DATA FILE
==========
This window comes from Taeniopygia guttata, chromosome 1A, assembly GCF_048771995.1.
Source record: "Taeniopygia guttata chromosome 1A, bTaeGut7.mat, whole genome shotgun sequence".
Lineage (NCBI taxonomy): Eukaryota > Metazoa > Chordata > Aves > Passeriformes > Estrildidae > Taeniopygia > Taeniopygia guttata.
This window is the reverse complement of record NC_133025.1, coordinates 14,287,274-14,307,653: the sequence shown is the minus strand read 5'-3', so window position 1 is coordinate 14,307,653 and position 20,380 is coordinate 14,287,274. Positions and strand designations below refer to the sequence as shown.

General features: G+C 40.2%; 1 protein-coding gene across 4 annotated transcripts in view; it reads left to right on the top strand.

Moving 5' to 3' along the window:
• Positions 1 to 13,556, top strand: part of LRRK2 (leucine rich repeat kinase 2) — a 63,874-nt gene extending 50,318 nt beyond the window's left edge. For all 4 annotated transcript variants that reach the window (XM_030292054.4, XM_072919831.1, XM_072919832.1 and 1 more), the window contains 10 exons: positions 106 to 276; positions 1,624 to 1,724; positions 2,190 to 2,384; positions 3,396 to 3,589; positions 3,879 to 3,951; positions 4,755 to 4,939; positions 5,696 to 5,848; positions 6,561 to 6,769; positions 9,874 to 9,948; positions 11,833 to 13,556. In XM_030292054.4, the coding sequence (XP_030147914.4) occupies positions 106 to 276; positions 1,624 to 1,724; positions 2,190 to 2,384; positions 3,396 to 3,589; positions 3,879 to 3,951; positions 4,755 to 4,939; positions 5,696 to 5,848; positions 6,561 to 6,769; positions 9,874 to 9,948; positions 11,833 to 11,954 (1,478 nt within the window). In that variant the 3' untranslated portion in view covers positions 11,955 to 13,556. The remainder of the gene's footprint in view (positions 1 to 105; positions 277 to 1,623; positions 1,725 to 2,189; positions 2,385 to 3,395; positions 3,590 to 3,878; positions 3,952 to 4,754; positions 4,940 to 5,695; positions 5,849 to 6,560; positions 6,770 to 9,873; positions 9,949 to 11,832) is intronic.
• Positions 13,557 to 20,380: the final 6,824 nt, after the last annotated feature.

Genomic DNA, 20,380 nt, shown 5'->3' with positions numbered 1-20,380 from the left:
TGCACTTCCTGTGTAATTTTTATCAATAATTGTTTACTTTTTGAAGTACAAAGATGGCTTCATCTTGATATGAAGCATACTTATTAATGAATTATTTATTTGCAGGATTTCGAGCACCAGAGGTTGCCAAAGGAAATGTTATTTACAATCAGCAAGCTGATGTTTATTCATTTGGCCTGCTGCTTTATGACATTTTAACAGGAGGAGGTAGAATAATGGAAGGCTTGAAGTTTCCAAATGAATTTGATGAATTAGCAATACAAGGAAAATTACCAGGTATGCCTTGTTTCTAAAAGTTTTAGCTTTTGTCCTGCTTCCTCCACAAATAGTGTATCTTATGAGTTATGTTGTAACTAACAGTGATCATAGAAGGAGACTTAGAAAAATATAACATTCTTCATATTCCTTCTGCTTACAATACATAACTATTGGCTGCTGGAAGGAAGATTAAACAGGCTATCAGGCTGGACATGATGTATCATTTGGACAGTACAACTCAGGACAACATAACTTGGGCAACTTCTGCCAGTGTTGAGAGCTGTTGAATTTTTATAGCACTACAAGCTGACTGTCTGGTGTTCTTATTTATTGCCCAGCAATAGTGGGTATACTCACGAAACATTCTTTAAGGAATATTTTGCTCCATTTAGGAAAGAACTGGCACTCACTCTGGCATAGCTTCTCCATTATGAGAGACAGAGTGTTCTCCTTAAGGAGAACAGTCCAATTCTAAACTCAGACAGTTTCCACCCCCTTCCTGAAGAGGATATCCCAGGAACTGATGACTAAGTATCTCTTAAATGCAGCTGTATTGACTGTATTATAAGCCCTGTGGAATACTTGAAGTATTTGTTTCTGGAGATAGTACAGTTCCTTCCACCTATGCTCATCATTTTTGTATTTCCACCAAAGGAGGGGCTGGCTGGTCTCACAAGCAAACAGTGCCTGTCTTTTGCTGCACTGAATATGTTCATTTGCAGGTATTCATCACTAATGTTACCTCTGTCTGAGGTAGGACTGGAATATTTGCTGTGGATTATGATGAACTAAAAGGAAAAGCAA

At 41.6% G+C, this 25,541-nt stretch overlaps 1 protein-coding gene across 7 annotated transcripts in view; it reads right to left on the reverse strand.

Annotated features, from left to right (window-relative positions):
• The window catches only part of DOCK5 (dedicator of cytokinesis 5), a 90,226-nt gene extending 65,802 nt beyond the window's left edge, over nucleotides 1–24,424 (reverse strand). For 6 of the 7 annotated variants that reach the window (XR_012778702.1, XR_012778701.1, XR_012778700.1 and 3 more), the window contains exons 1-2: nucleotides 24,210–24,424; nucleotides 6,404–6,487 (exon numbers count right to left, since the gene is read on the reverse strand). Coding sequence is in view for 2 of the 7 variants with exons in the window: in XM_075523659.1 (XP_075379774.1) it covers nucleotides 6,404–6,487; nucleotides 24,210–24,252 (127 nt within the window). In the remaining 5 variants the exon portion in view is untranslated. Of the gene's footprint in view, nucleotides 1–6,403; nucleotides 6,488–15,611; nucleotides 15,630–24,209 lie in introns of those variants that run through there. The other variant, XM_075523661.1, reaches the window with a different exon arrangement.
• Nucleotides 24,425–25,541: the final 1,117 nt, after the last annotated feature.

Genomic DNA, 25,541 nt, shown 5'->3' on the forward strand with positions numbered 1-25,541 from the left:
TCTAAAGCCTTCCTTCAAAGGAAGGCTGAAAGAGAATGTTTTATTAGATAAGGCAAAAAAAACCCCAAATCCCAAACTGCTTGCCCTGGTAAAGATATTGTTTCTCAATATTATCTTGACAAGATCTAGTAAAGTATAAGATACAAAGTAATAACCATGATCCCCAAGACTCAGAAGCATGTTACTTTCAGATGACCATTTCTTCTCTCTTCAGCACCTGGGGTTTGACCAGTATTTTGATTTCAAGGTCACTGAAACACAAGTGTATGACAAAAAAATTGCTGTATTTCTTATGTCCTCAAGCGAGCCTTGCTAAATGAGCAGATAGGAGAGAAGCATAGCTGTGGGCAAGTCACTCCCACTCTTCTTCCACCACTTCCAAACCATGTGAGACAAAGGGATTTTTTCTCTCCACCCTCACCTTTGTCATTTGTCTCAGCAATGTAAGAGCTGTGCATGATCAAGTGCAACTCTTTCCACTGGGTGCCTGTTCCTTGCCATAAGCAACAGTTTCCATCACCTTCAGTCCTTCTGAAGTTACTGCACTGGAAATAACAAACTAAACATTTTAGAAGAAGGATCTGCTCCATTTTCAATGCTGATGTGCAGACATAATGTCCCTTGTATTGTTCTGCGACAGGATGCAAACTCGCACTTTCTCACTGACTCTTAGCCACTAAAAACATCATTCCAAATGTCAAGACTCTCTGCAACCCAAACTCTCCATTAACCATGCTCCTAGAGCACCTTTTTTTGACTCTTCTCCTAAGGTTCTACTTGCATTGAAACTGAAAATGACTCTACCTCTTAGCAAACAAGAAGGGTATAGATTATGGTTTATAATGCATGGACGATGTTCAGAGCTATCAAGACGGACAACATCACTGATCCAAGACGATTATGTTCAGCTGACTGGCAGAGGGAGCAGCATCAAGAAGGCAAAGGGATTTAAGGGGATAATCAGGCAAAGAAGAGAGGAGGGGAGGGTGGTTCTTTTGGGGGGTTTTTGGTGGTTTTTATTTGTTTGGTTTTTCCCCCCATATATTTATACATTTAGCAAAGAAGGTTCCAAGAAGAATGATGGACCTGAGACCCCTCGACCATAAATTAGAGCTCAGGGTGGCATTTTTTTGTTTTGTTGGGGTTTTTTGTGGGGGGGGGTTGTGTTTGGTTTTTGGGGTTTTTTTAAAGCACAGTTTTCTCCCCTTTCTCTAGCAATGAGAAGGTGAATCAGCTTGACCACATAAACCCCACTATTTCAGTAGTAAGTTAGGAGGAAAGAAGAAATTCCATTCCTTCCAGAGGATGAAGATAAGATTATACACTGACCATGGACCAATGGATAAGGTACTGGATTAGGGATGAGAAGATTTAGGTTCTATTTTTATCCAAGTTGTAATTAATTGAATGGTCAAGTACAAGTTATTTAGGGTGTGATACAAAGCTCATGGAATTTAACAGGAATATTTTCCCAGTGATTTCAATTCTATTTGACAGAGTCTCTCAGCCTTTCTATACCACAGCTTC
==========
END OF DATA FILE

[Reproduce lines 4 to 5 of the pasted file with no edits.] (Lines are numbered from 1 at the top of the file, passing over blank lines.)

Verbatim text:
This window is the reverse complement of record NC_133025.1, coordinates 14,287,274-14,307,653: the sequence shown is the minus strand read 5'-3', so window position 1 is coordinate 14,307,653 and position 20,380 is coordinate 14,287,274. Positions and strand designations below refer to the sequence as shown.

General features: G+C 40.2%; 1 protein-coding gene across 4 annotated transcripts in view; it reads left to right on the top strand.